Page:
Wondering how sustainable your buildings are? Make your data speak

If we can make operational data easier to manage and easier to access through simple, standardized APIs, everyone can transform their companies into sustainable data-driven organizations.

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Credit: Alexandra Francis


Most businesses want to operate at scale. Making scale work while continuing to drive efficiency within buildings requires keeping variable costs under control—heating, cooling, and other energy strains. For that, you need data from energy and temperature sensors.

The data that these sensors produce is incredibly valuable, but the sheer amount of data generated can become difficult to manage and understand quickly. It can grow to unwieldy levels fast. For example, suppose that in a building there are 10 to 20 sensors per floor for 60 floors (600 - 1200 sensors) measured over 365 days. Scale that over 20, 100, even 1,000 buildings, and you can see how managing this data and making it understandable to building managers, regulators, and the finance department requires significant man hours. To understand and work with this massive quantity of real-time data efficiently, many companies turn to digital solutions.

If you’re a software engineer at one of these companies building out a digital solution, you need to be able to funnel this vast amount of data into easy-to-digest dashboards and reports. Traditionally, this means building out a data pipeline that aggregates the individual sensor readings in a data warehouse, cleaning and standardizing it in a custom ETL pipeline, and then storing it in a data lake that your dashboard software can pull from. Getting this in place means you’ve become responsible for multiple technologies (databases and data manipulation tools) as well as the infrastructure that they run on.

Digitization of connected devices has not only made plenty of buildings more sustainable and efficient but has also helped boost business operational efficiency. At Schneider Electric, we think if we can make this operational data easier to manage and easier to access through simple, standardized APIs, everyone can transform their companies into sustainable data-driven organizations. Our Schneider Electric Exchange platform does the hard work for you, and our open APIs built on top of our EcoStruxure software can export the data to where you need it.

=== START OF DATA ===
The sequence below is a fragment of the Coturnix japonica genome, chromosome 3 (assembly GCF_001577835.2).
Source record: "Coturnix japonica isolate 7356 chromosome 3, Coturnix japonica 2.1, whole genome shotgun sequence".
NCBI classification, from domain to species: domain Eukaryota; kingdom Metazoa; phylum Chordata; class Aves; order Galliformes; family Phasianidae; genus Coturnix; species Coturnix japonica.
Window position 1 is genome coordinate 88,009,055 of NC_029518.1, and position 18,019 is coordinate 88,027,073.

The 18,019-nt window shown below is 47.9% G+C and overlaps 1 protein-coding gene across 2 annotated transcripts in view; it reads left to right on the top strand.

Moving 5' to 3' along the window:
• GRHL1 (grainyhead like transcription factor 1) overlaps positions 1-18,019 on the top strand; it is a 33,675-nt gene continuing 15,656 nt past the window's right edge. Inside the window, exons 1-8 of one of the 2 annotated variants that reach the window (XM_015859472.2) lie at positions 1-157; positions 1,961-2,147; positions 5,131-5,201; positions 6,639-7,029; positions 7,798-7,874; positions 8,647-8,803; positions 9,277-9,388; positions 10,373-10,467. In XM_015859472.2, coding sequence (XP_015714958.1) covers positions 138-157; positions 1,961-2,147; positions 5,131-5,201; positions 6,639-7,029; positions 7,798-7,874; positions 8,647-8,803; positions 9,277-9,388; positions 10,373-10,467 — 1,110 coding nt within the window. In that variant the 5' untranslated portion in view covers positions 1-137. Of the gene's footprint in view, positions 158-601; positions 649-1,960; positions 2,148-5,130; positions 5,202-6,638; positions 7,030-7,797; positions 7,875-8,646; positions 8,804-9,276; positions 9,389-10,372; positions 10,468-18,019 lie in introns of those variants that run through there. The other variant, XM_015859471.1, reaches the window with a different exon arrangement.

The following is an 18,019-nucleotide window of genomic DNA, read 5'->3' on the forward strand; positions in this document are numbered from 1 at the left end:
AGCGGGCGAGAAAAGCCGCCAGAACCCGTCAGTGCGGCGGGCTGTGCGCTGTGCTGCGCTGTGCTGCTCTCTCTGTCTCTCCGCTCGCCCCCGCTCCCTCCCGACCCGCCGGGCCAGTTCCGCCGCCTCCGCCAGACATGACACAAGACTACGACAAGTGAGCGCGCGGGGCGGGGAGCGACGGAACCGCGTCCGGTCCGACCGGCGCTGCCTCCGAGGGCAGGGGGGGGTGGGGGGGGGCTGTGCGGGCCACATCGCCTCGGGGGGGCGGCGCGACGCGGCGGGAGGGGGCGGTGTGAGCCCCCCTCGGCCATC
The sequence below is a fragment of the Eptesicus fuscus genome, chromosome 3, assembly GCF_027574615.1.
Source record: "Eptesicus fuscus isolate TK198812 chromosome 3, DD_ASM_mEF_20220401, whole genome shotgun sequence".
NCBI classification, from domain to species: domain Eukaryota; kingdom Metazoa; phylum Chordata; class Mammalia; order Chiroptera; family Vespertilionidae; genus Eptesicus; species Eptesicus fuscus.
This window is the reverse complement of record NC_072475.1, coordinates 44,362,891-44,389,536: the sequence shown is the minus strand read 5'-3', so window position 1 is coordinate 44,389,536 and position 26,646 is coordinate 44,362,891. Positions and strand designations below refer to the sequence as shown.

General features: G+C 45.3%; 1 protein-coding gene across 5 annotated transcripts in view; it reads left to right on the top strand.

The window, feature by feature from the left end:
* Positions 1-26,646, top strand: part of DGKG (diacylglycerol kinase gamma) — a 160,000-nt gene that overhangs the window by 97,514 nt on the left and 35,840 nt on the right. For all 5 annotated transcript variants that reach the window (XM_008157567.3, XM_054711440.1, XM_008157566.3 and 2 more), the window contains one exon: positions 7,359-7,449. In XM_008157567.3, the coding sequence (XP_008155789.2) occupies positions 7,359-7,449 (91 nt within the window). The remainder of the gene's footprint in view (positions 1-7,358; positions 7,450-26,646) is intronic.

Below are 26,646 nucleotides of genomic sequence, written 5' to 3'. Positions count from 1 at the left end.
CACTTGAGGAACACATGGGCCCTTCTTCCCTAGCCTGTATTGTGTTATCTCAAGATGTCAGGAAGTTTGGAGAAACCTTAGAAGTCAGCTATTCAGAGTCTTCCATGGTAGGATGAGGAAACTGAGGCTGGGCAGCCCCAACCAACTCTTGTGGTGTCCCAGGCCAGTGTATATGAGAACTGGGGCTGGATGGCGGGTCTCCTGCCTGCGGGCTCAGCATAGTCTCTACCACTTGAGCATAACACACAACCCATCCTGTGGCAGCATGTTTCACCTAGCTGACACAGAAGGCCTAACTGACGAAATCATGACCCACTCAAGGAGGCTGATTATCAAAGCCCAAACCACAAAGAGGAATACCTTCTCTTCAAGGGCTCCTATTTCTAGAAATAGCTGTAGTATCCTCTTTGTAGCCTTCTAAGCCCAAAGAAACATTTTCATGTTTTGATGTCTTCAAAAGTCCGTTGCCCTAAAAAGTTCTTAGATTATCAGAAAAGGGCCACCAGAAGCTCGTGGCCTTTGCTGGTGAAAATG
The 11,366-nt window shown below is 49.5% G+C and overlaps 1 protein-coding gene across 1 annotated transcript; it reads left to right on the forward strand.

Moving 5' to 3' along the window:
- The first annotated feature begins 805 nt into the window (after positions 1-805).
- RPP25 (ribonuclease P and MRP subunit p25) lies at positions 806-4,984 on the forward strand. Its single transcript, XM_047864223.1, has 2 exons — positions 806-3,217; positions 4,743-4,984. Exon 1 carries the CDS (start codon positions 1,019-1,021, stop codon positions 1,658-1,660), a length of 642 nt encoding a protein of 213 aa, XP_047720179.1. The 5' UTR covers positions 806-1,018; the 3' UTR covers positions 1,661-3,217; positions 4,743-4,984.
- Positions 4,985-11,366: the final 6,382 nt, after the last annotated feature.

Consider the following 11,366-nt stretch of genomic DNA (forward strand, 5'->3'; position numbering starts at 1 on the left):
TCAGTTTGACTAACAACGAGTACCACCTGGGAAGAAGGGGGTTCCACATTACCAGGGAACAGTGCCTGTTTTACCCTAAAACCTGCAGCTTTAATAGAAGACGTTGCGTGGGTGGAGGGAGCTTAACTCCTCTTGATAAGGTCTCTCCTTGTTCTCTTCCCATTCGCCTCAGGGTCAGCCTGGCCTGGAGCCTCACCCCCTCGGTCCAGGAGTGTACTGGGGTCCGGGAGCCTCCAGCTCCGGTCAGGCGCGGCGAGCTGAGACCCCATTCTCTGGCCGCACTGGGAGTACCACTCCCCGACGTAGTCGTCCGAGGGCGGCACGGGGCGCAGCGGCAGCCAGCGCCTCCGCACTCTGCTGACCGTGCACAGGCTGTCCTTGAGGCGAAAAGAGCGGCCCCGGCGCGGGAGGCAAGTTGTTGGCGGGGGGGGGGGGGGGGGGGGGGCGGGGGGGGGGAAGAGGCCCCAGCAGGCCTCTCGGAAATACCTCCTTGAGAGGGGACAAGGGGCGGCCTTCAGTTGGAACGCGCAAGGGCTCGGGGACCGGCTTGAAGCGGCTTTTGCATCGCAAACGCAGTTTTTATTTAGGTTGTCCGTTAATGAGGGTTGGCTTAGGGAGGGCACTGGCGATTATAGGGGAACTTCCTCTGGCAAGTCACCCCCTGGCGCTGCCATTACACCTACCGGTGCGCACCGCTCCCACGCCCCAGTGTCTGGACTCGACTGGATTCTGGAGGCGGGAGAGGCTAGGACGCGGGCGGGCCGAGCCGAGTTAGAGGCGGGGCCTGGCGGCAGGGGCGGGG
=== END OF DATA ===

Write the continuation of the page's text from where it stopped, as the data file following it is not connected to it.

In this article, I’ll cover the ways that simple API access to your data can help you and your partners create better software solutions.

Marrying traceability and sustainability through data

The battle against climate change and towards a more sustainable world will be won with data. Schneider Electric has primarily been a hardware company, but all that hardware creates a goldmine of data. We’ve been working with data scientists all over the globe to best turn what we know about sustainability and energy into productized APIs that anyone can use to turn their data into easy insights.

Data comes from a lot of different sources, so it’s imperative for us to support all those sources. That includes non-Schneider sensors. We can ingest data through other protocols, whether that’s MQTT or any type of heterogeneous protocol. While we try to use existing protocols and formats, one size does not fit all—we discovered that sometimes we need to create a custom data pipeline. Each business has its own requirements, so we keep enriching use cases. We cannot do this alone; we leverage partner expertise in each industry. Businesses need reliable and detailed data, so we provide easy access to our IoT infrastructure with millions of data points for a single building. We strive to be more and more open, welcoming more and more developers into our IoT world by building digital interfaces in our Exchange developer portal that takes away the complexity of IoT infrastructures.

Any Schneider hardware or software installed on the field is natively connected to our cloud through our intelligent edge platform and gateways. We can run analytics close to the user on the edge, or we can run analytics on our cloud, depending on the sort of speed we need.

Let’s look at a simple automation example. In an office space, unoccupied spaces might not need as much heating and cooling. Most organizations give meeting rooms their own calendars. By calling the calendar app’s API, you can see a list of meetings to be held in the room and use the EcoStruxure API to configure an efficient heating and cooling schedule that keeps the room at a comfortable temperature but only when it is occupied.

Our EcoStruxure Energy and Sustainability Scoring API is a unique interface for software developers who want to easily access the energy and sustainability performance score of sites equipped with compatible EcoStruxure systems.

import requests

site_id = "YOUR_site-id_PARAMETER"

url = "https://api.exchange.se.com/ecostruxure/user/scoring/v1/sites/" + site_id + "/scoring-requests"